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Escape to victory: how to win a Spring Classic

Richard Moore
1 Apr 2021

At a time when Grand Tours are won by marginal gains, at the Classics a more cavalier approach is taking hold. Photos: Offside

Many thought Philippe Gilbert was in the autumn of his career when he lined up in new colours at the 2017 Tour of Flanders. After five underachieving years in the red and black of BMC the 34-year-old had moved to QuickStep over the winter.

He was set to play second fiddle to his new teammate Tom Boonen, the three-time Flanders winner, and certainly wasn’t the favourite as they rolled out of the Grote Markt in Bruges for the 101st edition of the race.

Since finishing third in 2009 and 2010, Gilbert had usually skipped Flanders to focus on the Ardennes Classics later in April. As a Walloon, Liège-Bastogne-Liège mattered more to Gilbert than Flanders – and indeed he won the race in 2011.

There had never been intense pressure to perform at the Ronde despite it being the biggest of all the Classics (certainly as far as Flandriens are concerned). And at BMC, Greg Van Avermaet, a Flandrien, was preferred on the cobbles.

Maybe this was why, when Gilbert slipped clear with 55km to go, there was no panic, only surprise that a rider of his pedigree had gone so early.

The foundations for the attack had in fact been laid earlier, with 100km remaining, when QuickStep went to the front on the approach to the Muur van Geraardsbergen, forcing a split on the climb.

In the 14-man group that went clear were Gilbert and his teammates Boonen and Matteo Trentin. Other teams worked to minimise the lead of this dangerous group, and nearly reeled in the escapees as they approached the Oude Kwaremont.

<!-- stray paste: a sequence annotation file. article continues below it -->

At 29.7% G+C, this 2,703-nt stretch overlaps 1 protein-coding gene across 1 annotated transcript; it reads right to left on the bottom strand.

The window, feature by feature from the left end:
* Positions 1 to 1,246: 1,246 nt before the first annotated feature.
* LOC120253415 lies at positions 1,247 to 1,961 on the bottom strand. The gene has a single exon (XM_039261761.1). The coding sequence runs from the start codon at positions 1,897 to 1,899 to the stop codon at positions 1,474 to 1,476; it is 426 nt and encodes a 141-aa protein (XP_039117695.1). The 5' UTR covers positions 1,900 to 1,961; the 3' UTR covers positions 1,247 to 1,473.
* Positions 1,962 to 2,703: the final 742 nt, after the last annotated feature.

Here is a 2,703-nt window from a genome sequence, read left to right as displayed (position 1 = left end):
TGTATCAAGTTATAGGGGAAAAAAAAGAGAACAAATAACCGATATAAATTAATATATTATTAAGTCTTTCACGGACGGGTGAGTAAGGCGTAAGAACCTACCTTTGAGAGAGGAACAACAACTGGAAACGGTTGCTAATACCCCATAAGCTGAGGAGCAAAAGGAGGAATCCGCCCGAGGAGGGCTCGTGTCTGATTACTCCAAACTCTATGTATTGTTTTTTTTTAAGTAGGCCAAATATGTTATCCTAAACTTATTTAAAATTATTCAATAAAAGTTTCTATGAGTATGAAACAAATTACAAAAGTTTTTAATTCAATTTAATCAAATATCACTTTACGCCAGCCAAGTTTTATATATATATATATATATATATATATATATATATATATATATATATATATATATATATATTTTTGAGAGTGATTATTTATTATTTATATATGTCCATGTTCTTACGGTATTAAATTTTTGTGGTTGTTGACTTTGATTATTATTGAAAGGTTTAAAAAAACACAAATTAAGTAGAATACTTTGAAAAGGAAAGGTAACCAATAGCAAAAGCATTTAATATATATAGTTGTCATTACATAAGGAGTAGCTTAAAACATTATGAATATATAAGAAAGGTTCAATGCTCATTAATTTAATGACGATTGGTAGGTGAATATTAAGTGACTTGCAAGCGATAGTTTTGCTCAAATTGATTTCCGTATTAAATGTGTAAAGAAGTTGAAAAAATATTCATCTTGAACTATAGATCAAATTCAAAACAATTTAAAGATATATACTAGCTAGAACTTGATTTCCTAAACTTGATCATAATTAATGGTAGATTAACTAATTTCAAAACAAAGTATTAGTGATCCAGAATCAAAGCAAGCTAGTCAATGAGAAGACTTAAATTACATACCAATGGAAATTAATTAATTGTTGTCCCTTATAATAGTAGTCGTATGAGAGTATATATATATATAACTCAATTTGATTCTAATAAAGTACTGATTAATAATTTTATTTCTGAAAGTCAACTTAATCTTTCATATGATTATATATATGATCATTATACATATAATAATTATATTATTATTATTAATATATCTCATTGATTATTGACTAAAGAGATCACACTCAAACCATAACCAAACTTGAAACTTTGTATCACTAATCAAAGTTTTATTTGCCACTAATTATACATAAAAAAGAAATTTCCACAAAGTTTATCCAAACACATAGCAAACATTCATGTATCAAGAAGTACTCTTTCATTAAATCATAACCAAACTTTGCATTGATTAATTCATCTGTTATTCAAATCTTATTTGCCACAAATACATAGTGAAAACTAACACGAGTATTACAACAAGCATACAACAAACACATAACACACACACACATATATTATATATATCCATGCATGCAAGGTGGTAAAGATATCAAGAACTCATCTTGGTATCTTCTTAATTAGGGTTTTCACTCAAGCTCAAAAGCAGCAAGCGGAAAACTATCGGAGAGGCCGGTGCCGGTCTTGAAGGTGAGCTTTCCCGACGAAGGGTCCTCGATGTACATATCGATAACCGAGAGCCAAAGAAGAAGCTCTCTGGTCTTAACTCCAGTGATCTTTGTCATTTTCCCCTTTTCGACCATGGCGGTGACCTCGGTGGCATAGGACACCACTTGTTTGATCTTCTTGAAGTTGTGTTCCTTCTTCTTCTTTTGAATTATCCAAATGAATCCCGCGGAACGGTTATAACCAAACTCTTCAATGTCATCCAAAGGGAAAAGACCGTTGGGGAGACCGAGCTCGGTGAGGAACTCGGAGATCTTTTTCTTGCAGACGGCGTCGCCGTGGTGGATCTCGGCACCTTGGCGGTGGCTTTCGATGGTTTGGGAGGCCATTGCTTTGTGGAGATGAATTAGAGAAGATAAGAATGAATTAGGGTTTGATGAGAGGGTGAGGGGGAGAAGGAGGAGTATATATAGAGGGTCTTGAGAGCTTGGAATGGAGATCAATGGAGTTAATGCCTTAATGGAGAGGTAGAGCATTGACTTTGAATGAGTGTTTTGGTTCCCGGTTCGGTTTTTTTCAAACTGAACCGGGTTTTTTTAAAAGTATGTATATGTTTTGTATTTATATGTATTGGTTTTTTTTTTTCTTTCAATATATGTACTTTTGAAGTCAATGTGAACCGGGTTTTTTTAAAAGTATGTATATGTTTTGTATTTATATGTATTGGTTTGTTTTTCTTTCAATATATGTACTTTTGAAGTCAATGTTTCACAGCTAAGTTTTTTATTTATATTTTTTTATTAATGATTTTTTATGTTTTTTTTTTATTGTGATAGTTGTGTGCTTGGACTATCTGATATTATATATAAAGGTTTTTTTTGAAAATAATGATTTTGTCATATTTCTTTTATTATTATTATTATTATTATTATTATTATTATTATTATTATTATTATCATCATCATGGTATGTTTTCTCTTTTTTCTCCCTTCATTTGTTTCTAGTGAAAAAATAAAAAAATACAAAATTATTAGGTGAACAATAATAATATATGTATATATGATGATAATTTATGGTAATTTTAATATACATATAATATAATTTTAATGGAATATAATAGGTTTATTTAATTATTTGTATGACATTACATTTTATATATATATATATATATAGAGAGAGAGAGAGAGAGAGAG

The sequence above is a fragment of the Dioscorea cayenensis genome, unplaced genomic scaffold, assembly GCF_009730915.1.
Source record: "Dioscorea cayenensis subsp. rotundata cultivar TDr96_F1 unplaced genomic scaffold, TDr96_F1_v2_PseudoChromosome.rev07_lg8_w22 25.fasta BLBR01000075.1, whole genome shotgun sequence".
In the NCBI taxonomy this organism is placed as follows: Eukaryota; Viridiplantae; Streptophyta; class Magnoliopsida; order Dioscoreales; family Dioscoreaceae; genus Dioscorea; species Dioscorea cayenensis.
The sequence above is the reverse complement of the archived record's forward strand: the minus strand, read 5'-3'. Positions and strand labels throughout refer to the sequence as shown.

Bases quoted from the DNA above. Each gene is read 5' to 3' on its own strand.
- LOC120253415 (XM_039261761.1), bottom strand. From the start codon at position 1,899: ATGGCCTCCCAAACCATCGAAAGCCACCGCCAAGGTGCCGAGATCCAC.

Perhaps believing their work was done, the favourites and their teams then appeared to switch off, because it was on the Kwaremont that Gilbert made his move, deftly disappearing up the road, almost as if it was unintentional.

The odds on him staying away over the remaining 55km, against the might of Peter Sagan, Van Avermaet and the other favourites, were extremely long. Yet this is exactly what Gilbert did, never establishing much of a lead but somehow holding on to win by 29 seconds. The question is: how?

He who dares…

How, in an era of marginal gains and minuscule differences between top riders, and when three-week Grand Tours are won by ever fewer seconds, did Gilbert outgun such a strong chasing group?

True, he did have some luck, with Sagan, Van Avermaet and Oliver Naesen crashing when Sagan’s bars snagged a spectator’s jacket as they climbed the Kwaremont for the final time.

But Van Avermaet and Sagan were quickly back up and chasing. They still had enough road to catch their prey by the finish, yet the lead held for kilometre after kilometre at a tantalising 50-55 seconds.

Incredibly, Gilbert’s lead never went above 1min 10sec for the duration of his escape. The fact remains: he was out front alone for 55km.

His victory proved a peculiar point as well as highlighting a new trend. While stage races are now typically won with conservative tactics and through precise calculation, the Cobbled Classics – the Tour of Flanders and Paris-Roubaix in particular – can still favour the brave over the calculating, and reward apparently irrational tactics over sensible strategy.

Gilbert’s was also a prime example of a new approach to these races, with the favourites making their decisive move much earlier.

It wasn’t a one-off. At the 2018 Tour of Flanders Niki Terpstra, also of QuickStep, went clear on his own with 25km to go, and held off the chasers to win.